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9 out of 11 finalists at the USA 2021 Scripps National Spelling Bee were Indian

by Ashima

A moment of pride for all South Asians!

By Ashima Sethi

Yesterday saw the final round of the 2021 Scripps National Spelling Bee take place in Orlando, Florida. Every year over 11 million children participate in school level bees, with the hope of making it to the national level of competition. After a tense few rounds, Speller 133, Zaila Avant-garde was crowned the winner, an incredible moment of redemption as she tied for 370th place in the same competition in 2019. 13-year old Zaila is now the first African-American winner in the spelling bee’s 96-year history.

Until this point, every edition of the National Spelling Bee since 2008 had a South Asian child take top position, with many now recognising spelling bees in the USA as platforms where children of minority groups, especially those from the South Asian community, are really given the opportunity to shine. This year, the bee saw nine Indian finalists out of 11: Bhavana Madini, 13; Sreethan Gajula, 14; Ashrita Gandhari, 14; Avani Joshi, 13; Vivinsha Veduru, 10; Dhroov Bharatia, 12; Vihaan Sibal, 12; Akshainie Kamma, 13; Chaitra Thummala, 12. But it’s important to remember that it wasn’t always this way.

Indian-Americans are actually considered one of the newer immigrant groups living in the US, with a reported 60 percent of Indian immigrants arriving in the States after the year 2000. As multigenerational Thai-Indians, a lot of us can relate to experiencing diasporic culture, living abroad and seeking a community that fits the same comforts you’d find at ‘home’, it’s not hard to relate to Indian-Americans who use events like spelling bees to facilitate the sense of community we all look for.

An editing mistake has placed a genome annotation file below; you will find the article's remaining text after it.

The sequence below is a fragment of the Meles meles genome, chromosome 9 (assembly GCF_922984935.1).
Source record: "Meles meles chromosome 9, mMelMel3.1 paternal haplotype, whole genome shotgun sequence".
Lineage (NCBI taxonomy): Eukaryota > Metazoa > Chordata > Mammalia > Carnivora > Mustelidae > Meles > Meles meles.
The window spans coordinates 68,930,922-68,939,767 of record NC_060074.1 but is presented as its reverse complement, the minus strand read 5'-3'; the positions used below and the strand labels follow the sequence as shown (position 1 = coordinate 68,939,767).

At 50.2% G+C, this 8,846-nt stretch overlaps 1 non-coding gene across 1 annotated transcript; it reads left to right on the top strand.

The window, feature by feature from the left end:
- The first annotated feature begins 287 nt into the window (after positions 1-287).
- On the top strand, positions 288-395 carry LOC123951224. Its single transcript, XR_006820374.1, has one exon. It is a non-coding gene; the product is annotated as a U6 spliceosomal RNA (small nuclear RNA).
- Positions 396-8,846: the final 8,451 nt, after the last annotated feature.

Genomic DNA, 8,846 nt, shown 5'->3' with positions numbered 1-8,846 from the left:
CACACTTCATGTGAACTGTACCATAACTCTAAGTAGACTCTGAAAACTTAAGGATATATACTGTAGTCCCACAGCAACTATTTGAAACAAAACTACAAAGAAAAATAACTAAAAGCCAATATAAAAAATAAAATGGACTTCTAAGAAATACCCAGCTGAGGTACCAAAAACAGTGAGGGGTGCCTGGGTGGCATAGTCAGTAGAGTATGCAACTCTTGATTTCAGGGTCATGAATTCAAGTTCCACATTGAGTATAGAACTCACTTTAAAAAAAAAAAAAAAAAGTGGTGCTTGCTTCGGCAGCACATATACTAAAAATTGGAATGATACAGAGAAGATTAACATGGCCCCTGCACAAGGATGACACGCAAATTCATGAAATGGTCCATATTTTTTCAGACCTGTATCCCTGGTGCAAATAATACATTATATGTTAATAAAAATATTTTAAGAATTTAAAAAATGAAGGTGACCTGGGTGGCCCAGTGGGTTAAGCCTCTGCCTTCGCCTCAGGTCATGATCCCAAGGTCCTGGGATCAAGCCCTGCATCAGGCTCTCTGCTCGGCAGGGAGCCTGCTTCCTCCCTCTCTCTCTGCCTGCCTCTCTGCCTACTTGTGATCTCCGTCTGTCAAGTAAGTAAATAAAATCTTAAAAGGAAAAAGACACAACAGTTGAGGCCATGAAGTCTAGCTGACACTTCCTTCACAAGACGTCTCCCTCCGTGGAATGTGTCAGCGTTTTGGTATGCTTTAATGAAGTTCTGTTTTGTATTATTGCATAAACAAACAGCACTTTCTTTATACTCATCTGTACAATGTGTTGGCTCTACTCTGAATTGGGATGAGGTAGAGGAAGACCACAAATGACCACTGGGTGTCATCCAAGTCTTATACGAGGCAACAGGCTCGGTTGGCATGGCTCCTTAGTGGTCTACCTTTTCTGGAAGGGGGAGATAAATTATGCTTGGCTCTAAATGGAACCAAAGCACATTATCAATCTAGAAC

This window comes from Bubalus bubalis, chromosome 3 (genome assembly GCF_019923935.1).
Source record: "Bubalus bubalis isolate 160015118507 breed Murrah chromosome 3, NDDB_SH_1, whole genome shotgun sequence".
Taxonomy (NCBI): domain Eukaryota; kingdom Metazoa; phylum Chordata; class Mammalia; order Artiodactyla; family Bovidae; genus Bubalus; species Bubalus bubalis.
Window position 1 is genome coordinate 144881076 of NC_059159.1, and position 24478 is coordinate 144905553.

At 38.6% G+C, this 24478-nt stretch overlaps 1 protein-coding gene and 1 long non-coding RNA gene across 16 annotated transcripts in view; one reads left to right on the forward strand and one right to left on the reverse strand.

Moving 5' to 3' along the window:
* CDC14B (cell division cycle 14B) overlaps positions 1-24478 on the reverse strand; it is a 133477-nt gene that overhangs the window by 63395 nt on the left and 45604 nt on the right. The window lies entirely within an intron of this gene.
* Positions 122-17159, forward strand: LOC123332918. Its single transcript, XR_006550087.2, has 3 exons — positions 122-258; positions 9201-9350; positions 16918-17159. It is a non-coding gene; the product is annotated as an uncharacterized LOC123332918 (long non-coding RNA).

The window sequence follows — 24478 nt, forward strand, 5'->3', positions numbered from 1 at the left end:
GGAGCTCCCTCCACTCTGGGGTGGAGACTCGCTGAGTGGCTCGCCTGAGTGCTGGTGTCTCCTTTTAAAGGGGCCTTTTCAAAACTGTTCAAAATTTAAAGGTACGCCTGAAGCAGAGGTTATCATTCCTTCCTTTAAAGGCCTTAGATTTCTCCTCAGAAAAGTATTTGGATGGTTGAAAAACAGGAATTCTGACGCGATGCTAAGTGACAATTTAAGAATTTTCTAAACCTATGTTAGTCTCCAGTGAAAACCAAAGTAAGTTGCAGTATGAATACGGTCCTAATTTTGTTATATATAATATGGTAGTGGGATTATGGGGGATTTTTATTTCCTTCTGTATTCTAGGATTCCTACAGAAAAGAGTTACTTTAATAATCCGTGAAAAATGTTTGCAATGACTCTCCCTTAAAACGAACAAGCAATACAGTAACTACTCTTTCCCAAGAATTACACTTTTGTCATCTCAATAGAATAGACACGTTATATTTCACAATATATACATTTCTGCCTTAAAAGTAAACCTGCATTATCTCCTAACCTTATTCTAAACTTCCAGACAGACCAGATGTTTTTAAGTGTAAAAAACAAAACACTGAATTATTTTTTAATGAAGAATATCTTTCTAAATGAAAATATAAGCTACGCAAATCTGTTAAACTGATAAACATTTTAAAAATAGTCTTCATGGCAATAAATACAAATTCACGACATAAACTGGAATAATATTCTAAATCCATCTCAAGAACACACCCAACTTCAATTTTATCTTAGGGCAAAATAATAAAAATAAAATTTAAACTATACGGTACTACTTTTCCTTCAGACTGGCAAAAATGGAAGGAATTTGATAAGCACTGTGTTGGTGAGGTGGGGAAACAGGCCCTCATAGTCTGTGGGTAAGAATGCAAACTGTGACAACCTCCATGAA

For example, in 1985 Balu Natarajan became the first South Asian child to win the National Spelling Bee, which resulted in an outpouring of support from other South Asian families. Speaking to The New York Times in an article published earlier this morning about the most recent edition of the spelling bee, he said: “Many people who I’d never even met felt a connection to it. I had no idea how much one could be embraced by a community.”

The culture around spelling bees has grown significantly over the last two decades or so, and has resulted in the increase of private coaching services run by South Asian families, more individuals embracing local spelling bees for their children, and competitions on every level, whether in small towns or on the national stage, being promoted at Indian-dominated supermarkets, temples, and social gatherings. The culture around the simple concept of a spelling bee has evolved so much that it’s gone beyond just individual achievement and has become an occasion of unification for all immigrant families in the USA.

Those who aren’t familiar with spelling bees might think, “well what’s the fuss? How hard can it be to spell out a few words?” Well the answer is, it’s much harder than you think. Going on achieve great things in a spelling bee reflects the child’s abilities, but it also reflects the importance we as Indian immigrants give to education in all aspects. According to the NYT piece, former champion Rishik Gandhasri explained how he spent on average up to four hours a day learning new words, in addition to homework and extracurriculars. Another contestant, Akash Vukoti said he started training at six years old, spending up to five hours learning new terms.

Training and succeeding in the competitions is a microcosm of the Indian culture of working hard and prioritising learning. This can be seen in the statistics that demonstrate how Indian-Americans have one of the highest rates of educational attainment, with a third achieving college degrees and over 40 percent achieving postgraduate degrees (Pew Research). Stats that are unsurprising as we Indians recognise education as a means of opening doors of opportunity in societies that can prove unwelcome.

Although the world might seem all doom and gloom right now, a story like this is a welcome reminder of just how far Indian communities have come over the years and how proud we should all be when each of us succeeds!

Image credit to The New York Times.

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